Boucherouite Rugs: an intro •••

Unlike other Moroccan rugs, which are typically made from wool, Boucherouite rugs are made from scraps of whatever material is available, including synthetic fabrics from old clothes or even remnants of other rugs. The name Boucherouite comes from the Arabic, “bu sherwit,” meaning “rag,” or “scrap of used clothing." The word speaks to the unremarkable origins of each piece. What makes these upcycled artworks special, however, is the fantastic array of patterns and colors they can contain.

The new style was born following economic, social and cultural changes in rural areas of Morocco. Wool used as raw material for the manufacture of rugs was becoming increasingly difficult to find. Moroccan tribes had to overcome this obstacle and find other alternative materials.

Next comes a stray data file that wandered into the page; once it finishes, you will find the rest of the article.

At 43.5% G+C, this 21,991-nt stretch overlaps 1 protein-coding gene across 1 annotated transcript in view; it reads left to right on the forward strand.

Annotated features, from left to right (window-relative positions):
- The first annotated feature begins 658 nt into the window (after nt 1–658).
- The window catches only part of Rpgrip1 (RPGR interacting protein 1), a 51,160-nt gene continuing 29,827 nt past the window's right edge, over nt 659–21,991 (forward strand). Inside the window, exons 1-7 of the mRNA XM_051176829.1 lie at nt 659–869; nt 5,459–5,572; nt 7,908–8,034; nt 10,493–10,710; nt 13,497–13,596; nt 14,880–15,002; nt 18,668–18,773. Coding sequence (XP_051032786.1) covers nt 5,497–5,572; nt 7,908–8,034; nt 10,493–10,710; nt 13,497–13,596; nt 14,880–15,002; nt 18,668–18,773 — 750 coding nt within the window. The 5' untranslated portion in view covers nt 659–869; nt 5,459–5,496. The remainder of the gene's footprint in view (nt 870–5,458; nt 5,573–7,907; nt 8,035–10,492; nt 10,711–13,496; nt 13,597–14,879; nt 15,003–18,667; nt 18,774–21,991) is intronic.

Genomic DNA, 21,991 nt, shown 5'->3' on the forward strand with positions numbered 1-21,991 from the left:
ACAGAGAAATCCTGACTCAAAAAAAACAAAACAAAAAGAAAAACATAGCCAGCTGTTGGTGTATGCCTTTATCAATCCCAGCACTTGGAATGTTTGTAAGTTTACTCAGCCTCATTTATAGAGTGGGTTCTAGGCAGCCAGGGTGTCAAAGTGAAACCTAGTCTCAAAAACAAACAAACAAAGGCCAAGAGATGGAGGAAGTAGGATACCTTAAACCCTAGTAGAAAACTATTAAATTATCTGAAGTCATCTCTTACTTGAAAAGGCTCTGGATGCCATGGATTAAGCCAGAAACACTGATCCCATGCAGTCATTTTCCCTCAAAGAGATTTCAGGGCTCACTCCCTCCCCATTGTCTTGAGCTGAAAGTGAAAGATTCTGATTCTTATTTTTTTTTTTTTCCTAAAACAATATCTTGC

While the style originated near the Moroccan cities of Boujad and Beni Mellal, it has since become widespread among the Amazigh in many places, and unlike traditional Moroccan rugs, Boucherouites are hard to connect to a specific location by the design and style alone.

Today, Boucherouite rugs can be used to add color and pattern to an interior. Because they emerged in the 1960s and 70s, the pieces have a contemporary feel and fit perfectly in today’s homes. They are one-of-a-kind, so you can be sure that there will be no other in the world - consider them art for your floors.

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